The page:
I listen to many interesting things in my job, and I love it. As an AV cataloger at NYPL (Rodgers and Hammerstein Archives of Recorded Sound), I have listened to many archival recordings at the library for the past 8 years. Some of my highlights:
- Sound effects tapes from plays in the New York Shakespeare Festival collection
- Choral performances (more on that later...)
- Radio programs from WNYC (Around New York, Spinning On Air, New Sounds, Music for the Connoisseur, etc.)
- Interviews of Hollywood and Broadway stars for Brooke Hayward's memoir Haywire, and most recently...
- Bach master classes taught by Rosalyn Tureck at the first Bach Tureck Institute Symposium (1983)
But my favorite audio gems nowadays are from the Coleridge-Taylor Perkinson collection; the rarer the better!
An excerpt from the biographical/historical notes of the finding aid of Coleridge-Taylor Perkinson papers, 1975-1978:
"Although he was a multifaceted arranger, composer, conductor, pianist, and educator, Coleridge-Taylor Perkinson (1932-2004) had a brief, but significant involvement with popular music, as an arranger for Motown recording artists in general, and Marvin Gaye in particular. Named after the Afro-British composer and conductor, Samuel Coleridge Taylor, Perkinson was born in in Winston-Salem, North Carolina and moved to New York as a child. He attended the High School of Music and Art, New York University, and the Manhattan School of Music. Perkinson's professional accomplishments would span a remarkably wide range of fields, including classical music, jazz, popular music, dance, film soundtracks, scores for television, and music education."
One of my all-time favorite aspects of the job is discovering the evolution of a Broadway musical, a play, a song, and in this case, movie/television music tracks and soul music tracks of the 1970s. These tracks are not polished. They are many takes upon recording takes, rehearsals gone awry, rare tidbits that never make it to finished commercial recordings. Some takes are renamed, reassigned to different projects and performers, and reworked completely.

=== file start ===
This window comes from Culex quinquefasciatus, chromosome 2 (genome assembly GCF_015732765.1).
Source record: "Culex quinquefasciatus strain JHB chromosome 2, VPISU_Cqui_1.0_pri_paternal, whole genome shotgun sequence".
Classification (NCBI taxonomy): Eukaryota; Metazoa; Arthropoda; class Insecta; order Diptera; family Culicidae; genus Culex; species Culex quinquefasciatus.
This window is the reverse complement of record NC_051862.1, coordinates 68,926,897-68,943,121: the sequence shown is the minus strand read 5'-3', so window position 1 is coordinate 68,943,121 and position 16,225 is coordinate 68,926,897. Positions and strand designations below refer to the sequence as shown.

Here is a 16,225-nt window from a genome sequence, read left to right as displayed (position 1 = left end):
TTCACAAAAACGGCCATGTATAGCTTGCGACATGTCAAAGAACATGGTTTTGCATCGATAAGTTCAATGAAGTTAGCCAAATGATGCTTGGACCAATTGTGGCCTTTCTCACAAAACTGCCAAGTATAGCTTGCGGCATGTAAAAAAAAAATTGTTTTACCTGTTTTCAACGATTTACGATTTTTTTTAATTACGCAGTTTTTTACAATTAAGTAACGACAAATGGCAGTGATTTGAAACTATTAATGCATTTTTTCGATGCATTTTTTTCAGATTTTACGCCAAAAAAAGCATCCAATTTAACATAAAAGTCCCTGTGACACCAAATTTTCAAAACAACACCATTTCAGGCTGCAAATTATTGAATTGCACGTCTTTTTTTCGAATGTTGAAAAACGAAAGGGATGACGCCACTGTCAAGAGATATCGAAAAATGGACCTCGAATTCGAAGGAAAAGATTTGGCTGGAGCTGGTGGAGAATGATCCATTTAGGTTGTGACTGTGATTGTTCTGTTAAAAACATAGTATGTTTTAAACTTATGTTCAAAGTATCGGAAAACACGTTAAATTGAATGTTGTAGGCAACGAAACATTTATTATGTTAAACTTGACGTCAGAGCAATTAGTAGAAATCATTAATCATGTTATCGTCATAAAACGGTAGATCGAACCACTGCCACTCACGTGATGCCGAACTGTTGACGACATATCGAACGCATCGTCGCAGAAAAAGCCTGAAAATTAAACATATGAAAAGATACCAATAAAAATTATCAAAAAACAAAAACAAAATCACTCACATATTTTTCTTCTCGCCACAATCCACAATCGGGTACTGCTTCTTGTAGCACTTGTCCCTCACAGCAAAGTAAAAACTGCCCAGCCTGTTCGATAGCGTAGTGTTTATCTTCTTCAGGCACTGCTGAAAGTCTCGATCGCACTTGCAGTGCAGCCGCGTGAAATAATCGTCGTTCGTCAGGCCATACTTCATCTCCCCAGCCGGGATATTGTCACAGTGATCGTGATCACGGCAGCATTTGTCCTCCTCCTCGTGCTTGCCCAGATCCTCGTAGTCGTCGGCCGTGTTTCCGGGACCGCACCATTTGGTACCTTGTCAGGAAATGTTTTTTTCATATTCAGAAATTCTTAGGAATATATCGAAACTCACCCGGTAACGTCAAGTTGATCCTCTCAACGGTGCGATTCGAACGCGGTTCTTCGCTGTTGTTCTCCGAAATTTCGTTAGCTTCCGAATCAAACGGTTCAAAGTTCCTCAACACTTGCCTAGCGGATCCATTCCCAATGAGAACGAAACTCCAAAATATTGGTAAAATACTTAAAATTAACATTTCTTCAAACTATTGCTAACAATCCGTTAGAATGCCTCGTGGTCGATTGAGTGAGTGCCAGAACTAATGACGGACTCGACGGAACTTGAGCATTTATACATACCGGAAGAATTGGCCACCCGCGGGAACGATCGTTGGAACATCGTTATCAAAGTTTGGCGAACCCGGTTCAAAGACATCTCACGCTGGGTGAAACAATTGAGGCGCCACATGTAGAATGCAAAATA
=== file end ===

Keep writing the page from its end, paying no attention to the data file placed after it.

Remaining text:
One noteworthy example of this is the audition demo tape and the rough instrumental tracks of Marvin Gaye's 1976 album I Want You, composed by Leon Ware and Arthur "T-Boy" Ross, produced by Leon Ware and Marvin Gaye, with orchestral arrangements by Coleridge-Taylor Perkinson.
So, as the story goes, Leon Ware was writing material for his own second album for Motown, which was eventually called Musical Massage. (More on Musical Massage later) After penning the songs, Ware and "T-Boy" Ross (who was also Diana Ross's brother), decided to make an audition demo tape of the songs to send to Berry Gordy. While I was listening to the copy of the music demos "I Want You," "All the Way Around," "By Loving You" and "Me and My Life", I realized this was the one of the few copies that helped to influence Gordy to take a chance on the material... by giving the songs to Marvin Gaye.
Personally, even though the audition tracks were rough and unpolished, as most audition demos tend to be, they were not that bad. I couldn't tell whether if Leon Ware or "T-Boy" Ross sang the lead vocals, but pleasant enough. (I put down "T-Boy" as the lead in the catalog record.) The backup singers were fabulous!
After listening to the rehearsals, rough mixes and instrumental tracks of the I Want You 1975 recording sessions, I will say that Marvin Gaye (along with Ross and Ware) is a consummate perfectionist in laying quality music down. Coleridge-Taylor Perkinson's arrangements of the songs adds incredible sensuality, soulfulness, yearning, and magnetism.
After completing the phenonmonal 1976 hit album I Want You, Leon Ware continued on his second solo Motown album Musical Massage. According to Discogs.com, the album was originally issued under the Gordy label [Gordy 976S1] in September 1976. Some discographies note the album was scheduled for release on Motown 876, then it changed to Gordy. It was also issued in the U.K. as Motown STML 12050 in February 1977. No singles were issued from the album. However, the album was eventually remastered and reissued by Motown on September 29, 2003.
Hands down, Leon Ware is a genius songwriter and producer. And he has a fabulous voice. Why did it take so long for the public to know about this album?!
Since NYPL doesn't have the actual commercial release of Musical Massage in the catalog (sob!), it was really cool to discover the music from the album in steps:
- Rehearsal piano and vocal excerpts: Leon Ware is singing and playing piano, and it sounds like Ware is still writing the songs as he is playing. Featured tracks are "Strange Love" (it eventually became the instrumental part of "Feel My Love Inside" from the I Want You album), "Turn Out the Lights" and "Journey Into You."
- Orchestral selections final mix: music arranged by C.-T. Perkinson. Featured tracks: "Turn Out the Lights," "Strange Love", "I Wanna Be Where You Are" and "Journey Into You."
- Instrumental track demos ; Musical massage (1975): These music tracks are unfinished recording cuts for the 1976 album Musical Massage. It is a close as we can get to the real thing, people...
In my next blog about the Coleridge-Taylor Perkinson collection, I'll talk about the film and television music soundtracks Perkinson has worked on.
Until next time!
The audio collection is now available in the catalog.
The biography of Coleridge-Taylor Perkinson (1932-2004) is found in the finding aid.
Another great site about Coleridge-Taylor Perkinson is AfriClassical.
Wikipedia article: http://en.wikipedia.org/wiki/Coleridge-Taylor_Perkinson